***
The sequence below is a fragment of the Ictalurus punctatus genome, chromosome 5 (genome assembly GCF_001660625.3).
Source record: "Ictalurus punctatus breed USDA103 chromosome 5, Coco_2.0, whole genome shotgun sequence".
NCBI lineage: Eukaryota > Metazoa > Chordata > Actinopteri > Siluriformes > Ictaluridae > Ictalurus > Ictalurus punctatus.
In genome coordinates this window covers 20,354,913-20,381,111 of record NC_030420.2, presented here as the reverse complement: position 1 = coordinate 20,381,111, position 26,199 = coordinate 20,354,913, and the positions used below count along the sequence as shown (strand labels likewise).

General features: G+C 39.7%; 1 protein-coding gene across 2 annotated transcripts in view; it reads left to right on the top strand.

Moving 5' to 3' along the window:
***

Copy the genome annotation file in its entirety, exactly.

The sequence below is a fragment of the Ictalurus punctatus genome, chromosome 5 (genome assembly GCF_001660625.3).
Source record: "Ictalurus punctatus breed USDA103 chromosome 5, Coco_2.0, whole genome shotgun sequence".
NCBI lineage: Eukaryota > Metazoa > Chordata > Actinopteri > Siluriformes > Ictaluridae > Ictalurus > Ictalurus punctatus.
In genome coordinates this window covers 20,354,913-20,381,111 of record NC_030420.2, presented here as the reverse complement: position 1 = coordinate 20,381,111, position 26,199 = coordinate 20,354,913, and the positions used below count along the sequence as shown (strand labels likewise).

General features: G+C 39.7%; 1 protein-coding gene across 2 annotated transcripts in view; it reads left to right on the top strand.

Moving 5' to 3' along the window: